First, I needed to figure out who this detective was. I knew I wanted the female equivalent of Blade Runner‘s Rick Deckard, but I didn’t know much else about who she was, let alone her name.

After letting the idea simmer for a few days, I took a late-night stroll through downtown Denver, soaking in the city’s lights under a full moon. Maybe the character was blind, and that would somehow work to her advantage. After a second thought I realized that was too similar to Ernest Bramah’s character, Max Carrados.

Perhaps, though, she was colorblind, like me.

I tucked the idea away for later.

As I walked the city streets, I thought about my favorite Japanese movies, video games, and anime. I’ve always been fond of Japanese storytelling and how it differs from what we do in the west. The Japanese embrace many ideas that would seem risky or strange in America. They turn these ideas into intriguing tales unlike anything else the world has to offer. In that moment, I knew this detective was going to be of Japanese descent.

But what was her name?

I reached a crosswalk. As I waited for the signal to turn green, I looked up at Denver’s night sky and was impressed by how big and bright the moon was that evening.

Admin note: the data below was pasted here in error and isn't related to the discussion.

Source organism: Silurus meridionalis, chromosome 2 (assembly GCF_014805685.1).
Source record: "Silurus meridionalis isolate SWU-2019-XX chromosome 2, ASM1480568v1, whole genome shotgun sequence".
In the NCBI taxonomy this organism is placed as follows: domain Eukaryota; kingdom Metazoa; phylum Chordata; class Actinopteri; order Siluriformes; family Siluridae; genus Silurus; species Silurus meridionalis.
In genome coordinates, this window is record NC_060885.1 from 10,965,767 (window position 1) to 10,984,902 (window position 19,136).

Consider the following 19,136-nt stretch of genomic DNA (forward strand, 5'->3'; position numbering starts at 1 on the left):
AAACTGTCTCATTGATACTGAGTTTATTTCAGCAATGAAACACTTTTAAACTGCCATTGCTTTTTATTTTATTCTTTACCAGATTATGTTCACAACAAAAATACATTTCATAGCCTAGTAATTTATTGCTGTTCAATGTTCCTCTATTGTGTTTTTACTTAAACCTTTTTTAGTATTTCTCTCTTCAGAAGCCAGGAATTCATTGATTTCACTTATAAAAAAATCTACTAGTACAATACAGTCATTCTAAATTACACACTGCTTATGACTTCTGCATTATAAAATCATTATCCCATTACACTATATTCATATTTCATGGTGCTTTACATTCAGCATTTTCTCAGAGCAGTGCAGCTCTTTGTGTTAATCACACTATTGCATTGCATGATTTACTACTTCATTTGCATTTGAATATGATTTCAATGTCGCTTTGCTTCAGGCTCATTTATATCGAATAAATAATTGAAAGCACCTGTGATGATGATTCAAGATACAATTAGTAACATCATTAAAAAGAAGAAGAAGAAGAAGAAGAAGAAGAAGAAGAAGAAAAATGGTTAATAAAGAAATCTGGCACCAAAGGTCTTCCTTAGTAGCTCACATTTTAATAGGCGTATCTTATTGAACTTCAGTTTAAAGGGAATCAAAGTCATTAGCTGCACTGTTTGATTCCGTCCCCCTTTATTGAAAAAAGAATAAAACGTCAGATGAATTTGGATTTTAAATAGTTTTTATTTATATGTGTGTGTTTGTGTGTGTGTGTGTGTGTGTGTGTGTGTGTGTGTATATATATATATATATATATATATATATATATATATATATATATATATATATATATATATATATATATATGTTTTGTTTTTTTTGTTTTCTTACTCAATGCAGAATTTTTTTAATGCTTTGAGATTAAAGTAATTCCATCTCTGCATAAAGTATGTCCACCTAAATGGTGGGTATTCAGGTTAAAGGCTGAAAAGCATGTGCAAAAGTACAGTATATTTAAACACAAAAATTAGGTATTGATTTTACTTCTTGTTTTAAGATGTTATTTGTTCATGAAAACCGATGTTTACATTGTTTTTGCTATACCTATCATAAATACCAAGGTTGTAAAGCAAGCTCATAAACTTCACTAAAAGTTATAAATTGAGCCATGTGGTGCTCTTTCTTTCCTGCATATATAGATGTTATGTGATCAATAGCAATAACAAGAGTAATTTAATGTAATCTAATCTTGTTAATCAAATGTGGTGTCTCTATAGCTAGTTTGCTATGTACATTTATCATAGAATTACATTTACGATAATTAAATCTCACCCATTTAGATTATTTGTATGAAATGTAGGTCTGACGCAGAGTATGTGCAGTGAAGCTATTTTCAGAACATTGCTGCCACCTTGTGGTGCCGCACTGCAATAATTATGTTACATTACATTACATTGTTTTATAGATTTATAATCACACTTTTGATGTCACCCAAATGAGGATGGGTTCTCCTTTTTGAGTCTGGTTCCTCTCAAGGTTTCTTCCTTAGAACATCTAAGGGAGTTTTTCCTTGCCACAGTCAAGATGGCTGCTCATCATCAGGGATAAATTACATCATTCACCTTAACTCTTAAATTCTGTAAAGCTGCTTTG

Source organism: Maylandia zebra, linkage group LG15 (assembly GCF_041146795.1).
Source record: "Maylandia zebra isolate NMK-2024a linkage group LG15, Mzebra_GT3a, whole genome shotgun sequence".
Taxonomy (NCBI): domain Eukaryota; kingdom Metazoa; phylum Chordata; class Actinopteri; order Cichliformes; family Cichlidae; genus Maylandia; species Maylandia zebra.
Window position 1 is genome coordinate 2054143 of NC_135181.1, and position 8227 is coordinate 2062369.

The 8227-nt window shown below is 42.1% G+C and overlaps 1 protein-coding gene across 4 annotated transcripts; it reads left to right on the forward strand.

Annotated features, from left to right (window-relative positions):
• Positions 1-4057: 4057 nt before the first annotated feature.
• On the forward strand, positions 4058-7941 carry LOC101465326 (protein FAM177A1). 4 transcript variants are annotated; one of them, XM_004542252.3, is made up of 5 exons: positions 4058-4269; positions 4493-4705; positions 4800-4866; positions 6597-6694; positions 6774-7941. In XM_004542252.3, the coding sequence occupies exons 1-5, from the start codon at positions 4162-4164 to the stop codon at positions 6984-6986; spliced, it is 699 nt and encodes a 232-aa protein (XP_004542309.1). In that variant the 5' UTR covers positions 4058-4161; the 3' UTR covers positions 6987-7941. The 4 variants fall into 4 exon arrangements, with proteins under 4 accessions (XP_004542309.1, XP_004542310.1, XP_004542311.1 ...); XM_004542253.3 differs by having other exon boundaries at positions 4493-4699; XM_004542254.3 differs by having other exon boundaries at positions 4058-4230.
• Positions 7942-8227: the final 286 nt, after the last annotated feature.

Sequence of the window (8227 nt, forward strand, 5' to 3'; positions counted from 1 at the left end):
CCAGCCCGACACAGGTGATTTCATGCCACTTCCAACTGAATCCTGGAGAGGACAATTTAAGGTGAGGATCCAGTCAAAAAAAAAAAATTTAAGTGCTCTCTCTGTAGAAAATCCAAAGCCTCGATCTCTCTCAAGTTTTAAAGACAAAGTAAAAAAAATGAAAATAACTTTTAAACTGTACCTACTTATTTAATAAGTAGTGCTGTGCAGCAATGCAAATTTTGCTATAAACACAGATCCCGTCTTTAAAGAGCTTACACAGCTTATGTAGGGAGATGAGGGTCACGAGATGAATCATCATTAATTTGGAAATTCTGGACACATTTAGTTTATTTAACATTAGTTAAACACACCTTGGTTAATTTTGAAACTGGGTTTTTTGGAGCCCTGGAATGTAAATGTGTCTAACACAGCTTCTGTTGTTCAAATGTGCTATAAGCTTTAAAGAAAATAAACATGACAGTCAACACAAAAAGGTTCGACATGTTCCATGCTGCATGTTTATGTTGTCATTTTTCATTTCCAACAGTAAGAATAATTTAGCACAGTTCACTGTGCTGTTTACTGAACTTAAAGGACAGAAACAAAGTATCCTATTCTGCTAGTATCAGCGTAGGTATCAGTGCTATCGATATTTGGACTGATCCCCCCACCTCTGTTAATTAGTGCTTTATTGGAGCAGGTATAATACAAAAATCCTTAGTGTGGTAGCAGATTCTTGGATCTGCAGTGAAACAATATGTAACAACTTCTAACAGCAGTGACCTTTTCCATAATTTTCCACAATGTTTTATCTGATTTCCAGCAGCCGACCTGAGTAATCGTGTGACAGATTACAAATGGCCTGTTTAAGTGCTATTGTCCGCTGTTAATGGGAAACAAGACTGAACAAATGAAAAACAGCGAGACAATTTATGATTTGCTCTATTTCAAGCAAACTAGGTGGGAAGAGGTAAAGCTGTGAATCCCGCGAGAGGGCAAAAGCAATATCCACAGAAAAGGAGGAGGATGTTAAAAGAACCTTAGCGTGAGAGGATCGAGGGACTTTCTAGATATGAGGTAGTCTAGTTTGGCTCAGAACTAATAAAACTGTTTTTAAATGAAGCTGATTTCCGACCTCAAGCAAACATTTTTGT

Moon.

Denver Moon.

Intriguing name, but who was she? What made Denver Moon unique? And where did she live (it sure couldn’t be Denver)?

I’d watched the original Total Recall for what must’ve been the 100th time earlier that day and the answer came to me in a flash.

Mars. She’s a detective working the dark underbelly of Mars City.

For a few rare minutes, the ideas were flowing. I thought about cyberpunk favorites like Akira and Ghost in the Shell. And then, for some reason, Vampire Hunter D.

If you aren’t familiar, Vampire Hunter D tells the story of D, a dhampir—half vampire, half human. He wanders a post-apocalyptic landscape in search of vampires to slay. You might be wondering, what the hell does a vampire hunter have to do with a colorblind detective on Mars? Not much, except for the character’s sidekick, Left Hand.